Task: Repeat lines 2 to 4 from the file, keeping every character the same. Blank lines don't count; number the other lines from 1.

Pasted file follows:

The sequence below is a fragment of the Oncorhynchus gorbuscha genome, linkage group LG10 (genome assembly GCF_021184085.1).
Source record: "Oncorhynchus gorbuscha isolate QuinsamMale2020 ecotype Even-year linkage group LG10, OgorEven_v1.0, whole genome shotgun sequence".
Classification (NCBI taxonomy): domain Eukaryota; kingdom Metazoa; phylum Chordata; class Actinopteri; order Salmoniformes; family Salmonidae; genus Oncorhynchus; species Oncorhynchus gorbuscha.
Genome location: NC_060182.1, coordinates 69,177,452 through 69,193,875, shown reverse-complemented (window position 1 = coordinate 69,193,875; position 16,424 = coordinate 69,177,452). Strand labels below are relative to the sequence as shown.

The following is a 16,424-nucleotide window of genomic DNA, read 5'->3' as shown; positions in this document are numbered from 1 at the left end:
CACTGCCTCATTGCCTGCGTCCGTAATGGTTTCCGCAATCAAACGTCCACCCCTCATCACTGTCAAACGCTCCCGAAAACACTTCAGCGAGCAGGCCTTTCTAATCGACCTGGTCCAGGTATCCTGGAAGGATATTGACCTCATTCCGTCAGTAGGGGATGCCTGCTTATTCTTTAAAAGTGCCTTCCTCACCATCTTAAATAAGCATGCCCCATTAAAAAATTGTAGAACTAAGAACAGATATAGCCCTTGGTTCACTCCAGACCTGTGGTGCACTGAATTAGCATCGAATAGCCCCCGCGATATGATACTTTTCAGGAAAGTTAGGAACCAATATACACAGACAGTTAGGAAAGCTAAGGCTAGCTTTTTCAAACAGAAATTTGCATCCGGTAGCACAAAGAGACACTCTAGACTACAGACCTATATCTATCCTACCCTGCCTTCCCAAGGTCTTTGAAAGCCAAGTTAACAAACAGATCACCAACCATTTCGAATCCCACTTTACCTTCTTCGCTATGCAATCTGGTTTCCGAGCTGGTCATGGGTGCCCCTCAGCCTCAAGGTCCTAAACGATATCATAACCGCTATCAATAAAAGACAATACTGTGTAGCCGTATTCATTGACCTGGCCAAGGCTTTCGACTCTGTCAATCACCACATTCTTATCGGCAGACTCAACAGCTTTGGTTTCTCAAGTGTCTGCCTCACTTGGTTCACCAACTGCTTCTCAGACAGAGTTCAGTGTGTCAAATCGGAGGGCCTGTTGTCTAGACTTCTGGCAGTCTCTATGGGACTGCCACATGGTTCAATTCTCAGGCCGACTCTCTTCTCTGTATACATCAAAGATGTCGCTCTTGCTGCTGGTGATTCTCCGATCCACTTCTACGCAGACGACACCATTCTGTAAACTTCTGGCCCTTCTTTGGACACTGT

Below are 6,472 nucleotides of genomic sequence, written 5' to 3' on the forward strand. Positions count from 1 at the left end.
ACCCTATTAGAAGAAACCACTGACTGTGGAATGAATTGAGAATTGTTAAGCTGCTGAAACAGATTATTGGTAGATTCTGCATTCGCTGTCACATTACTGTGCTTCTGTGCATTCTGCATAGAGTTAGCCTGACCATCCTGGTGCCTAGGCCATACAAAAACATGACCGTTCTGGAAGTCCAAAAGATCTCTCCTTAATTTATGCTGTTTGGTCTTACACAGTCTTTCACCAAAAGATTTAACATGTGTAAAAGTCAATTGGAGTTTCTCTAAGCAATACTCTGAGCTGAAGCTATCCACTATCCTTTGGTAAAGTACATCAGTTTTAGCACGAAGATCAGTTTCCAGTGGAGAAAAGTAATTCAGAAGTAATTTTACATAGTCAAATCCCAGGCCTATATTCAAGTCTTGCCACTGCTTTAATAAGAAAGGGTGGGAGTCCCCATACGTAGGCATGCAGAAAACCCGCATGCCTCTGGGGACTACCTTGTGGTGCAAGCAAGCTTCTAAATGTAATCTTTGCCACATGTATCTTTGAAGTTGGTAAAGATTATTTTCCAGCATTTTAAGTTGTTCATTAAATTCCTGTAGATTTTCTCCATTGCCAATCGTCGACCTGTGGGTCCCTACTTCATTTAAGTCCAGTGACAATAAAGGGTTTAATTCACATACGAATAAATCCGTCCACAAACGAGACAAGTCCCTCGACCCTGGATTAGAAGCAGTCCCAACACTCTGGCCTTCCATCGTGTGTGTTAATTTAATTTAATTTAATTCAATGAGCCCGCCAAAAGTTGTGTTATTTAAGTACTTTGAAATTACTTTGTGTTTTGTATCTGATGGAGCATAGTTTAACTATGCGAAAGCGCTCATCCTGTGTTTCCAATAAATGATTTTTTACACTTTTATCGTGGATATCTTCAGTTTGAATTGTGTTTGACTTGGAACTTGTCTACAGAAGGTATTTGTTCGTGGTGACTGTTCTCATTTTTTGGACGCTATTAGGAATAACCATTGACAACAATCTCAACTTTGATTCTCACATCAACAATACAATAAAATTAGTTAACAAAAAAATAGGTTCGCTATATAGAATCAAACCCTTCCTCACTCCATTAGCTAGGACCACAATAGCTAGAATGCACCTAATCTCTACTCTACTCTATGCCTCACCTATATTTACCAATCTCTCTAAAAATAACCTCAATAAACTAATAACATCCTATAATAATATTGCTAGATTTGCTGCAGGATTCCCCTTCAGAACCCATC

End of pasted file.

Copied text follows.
Source record: "Oncorhynchus gorbuscha isolate QuinsamMale2020 ecotype Even-year linkage group LG10, OgorEven_v1.0, whole genome shotgun sequence".
Classification (NCBI taxonomy): domain Eukaryota; kingdom Metazoa; phylum Chordata; class Actinopteri; order Salmoniformes; family Salmonidae; genus Oncorhynchus; species Oncorhynchus gorbuscha.
Genome location: NC_060182.1, coordinates 69,177,452 through 69,193,875, shown reverse-complemented (window position 1 = coordinate 69,193,875; position 16,424 = coordinate 69,177,452). Strand labels below are relative to the sequence as shown.